"At last the mayor, recognizing the inadequacy of the police force to cope with the situation, called upon the governor for the assistance of the state troops, seven regiments of which are at this writing in Chicago under arms, five of them on patrol duty in the most disturbed district. While a suspension of organized hostilities has thus been secured, sniping continues. Like a prairie fire the flames of hatred leap over all such barricades to other parts of the city, not only where Negroes live and work, but in some instances where they are passing through the thoroughfares, more thronged than ever by pedestrians and vehicles while all streetcars were strike-bound. A colored soldier wearing a wound stripeon his sleeve was beaten to death while limping along one of the main streets. He was heard to exclaim, "This is a fine reception to give a man just home from the war. I one cannot but wonder what might have happened if any of these outrages had occurred a day or two before when a Negro regiment of Chicago men, 1,800 strong, carrying their rifles, marched through these same streets on their way direct from France to the demobilization camp....
DOCUMENT #5: From Chicago Commission on Race Relations, The Negro in Chicago, 1922
"Wild rumors were in circulation by word of mouth and in the press throughout the riot and provoked many clashes. These included stories of atrocities committed by one race against the other. Reports of the numbers of white and Negro dead tended to produce a feeling that the score must be kept even. Newspaper reports, for example, showed 6 per cent more whites injured than Negroes. As a matter of fact, there were 28 per cent more Negroes injured than whites. The Chicago Tribune on July 29 reported twenty persons killed, of whom 13 were white and seven colored. The true figures were exactly the opposite."
DOCUMENT #6: Chicago Commission on Race Relations, The Negro in Chicago, 1922.
"It is a singular fact that militia activities were principally against gangs of hoodlums, and the majority of those gangs were composed of white youths. Said one commander, 'Rowdies of the white population tried to get through the lines and had to be arrested. At one time a heavy truck or two loaded with white gangsters attempted to break through the militia but was checked."
DOCUMENT #7: Grand Jury report, included in Chicago Commission on Race Relations, The Negro in Chicago, 1922
"The authorities employed to enforce the law should thoroughly investigate clubs and other organizations posing as athletic and social clubs which are really organizations of hoodlums and criminals formed for the purpose of furthering the interest of local politics. In the opinion of this jury, many of the crimes committed in the "Black Belt" by whites and the fires that were started back of the Yards, which, however, were credited to the Negroes, were more than likely the work of the gangs operating on the Southwest Side under the guise of these clubs, and the jury believes that these fires were started for the purpose of inciting race feeling by blaming same on the blacks. These gangs have apparently taken an active part in the race riots, and no arrests of their members have been made as far as this jury is aware."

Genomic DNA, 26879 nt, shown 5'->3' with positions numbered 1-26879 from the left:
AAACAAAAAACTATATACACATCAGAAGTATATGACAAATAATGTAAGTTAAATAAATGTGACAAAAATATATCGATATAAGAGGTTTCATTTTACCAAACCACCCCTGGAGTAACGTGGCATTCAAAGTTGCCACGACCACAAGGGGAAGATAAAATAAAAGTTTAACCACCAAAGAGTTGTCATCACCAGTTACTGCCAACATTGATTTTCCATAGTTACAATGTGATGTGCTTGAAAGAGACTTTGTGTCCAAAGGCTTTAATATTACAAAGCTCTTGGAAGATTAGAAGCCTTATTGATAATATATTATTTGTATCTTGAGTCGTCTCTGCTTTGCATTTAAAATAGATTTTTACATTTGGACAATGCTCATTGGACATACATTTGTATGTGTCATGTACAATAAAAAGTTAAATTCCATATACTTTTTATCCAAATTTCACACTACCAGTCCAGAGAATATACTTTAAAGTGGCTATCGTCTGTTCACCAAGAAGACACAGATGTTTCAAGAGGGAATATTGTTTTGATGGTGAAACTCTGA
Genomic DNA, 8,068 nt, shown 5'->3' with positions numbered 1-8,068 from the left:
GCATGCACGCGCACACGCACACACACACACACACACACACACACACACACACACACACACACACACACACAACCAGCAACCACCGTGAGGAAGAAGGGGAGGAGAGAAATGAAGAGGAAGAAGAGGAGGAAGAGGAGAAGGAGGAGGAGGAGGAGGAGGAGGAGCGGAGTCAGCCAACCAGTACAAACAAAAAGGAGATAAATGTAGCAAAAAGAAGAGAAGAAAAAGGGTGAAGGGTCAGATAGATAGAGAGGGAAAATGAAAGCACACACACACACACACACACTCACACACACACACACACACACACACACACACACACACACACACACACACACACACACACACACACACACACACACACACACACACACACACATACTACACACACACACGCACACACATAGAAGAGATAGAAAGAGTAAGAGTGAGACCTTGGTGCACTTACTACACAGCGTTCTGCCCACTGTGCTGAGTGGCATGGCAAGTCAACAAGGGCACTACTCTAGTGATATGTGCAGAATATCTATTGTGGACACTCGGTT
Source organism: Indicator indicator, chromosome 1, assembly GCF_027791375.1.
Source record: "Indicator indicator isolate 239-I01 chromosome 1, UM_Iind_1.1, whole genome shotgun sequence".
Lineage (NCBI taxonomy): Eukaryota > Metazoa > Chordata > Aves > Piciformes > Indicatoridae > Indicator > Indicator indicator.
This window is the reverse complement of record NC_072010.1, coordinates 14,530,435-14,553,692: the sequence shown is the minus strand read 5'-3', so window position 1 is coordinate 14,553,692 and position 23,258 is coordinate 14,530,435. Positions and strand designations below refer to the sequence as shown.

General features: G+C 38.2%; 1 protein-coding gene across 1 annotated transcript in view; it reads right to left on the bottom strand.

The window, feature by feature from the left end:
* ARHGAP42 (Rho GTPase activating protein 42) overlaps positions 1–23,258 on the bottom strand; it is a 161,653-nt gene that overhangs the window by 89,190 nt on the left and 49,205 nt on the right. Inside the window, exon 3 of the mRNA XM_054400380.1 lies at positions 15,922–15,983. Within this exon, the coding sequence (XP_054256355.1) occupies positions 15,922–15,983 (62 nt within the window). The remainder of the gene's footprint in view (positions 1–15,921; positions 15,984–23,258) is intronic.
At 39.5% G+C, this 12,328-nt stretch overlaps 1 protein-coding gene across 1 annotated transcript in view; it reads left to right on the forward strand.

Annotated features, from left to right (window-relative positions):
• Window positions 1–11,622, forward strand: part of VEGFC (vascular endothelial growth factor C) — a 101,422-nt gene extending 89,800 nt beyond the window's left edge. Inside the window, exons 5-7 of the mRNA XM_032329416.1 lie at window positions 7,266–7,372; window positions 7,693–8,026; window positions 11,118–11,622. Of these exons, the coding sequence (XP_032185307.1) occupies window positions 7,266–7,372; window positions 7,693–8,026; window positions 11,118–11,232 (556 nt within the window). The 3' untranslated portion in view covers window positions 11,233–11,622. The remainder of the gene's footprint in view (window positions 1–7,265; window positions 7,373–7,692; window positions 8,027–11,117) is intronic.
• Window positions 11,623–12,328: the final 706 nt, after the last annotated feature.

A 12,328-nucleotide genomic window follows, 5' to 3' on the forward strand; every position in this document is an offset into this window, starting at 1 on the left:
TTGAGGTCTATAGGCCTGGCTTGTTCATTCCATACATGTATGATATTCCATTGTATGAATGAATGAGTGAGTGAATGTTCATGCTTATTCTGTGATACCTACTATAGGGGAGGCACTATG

DOCUMENT #8: From article by Walter White of the NAACP in The Crisis, a national Black monthly edited by W.E.B. DuBois, October, 1919.
"....With the exception of the Daily News, all of the papers of Chicago have played up in prominent style with glaring, prejudice-breeding headlines every crime or suspected crime committed by Negroes. Headlines such as 'NEGRO BRUTALLY MURDERS PROMINENT CITIZEN' 'NEGRO ROBS HOUSE', and the like have appeared with alarming frequency and the news articles beneath such headlines have been of the same sort....
".... For a long period prior to the riots, organized gangs of white hoodlums had been perpetraing crimes against Negroes for which no arrests had been made, These gangs in many instances masqueraded under the name of 'Athletic and Social Clubs' and later direct connection was shown between then and incendiary fires started during the riots. Colored men, women, and children had been beaten in the parks.... All of these cases had caused colored people to wonder if they could expect any protection whatever from the authorities. Particularly vicious in their attacks was an organization known locally as 'Regan's Colts'"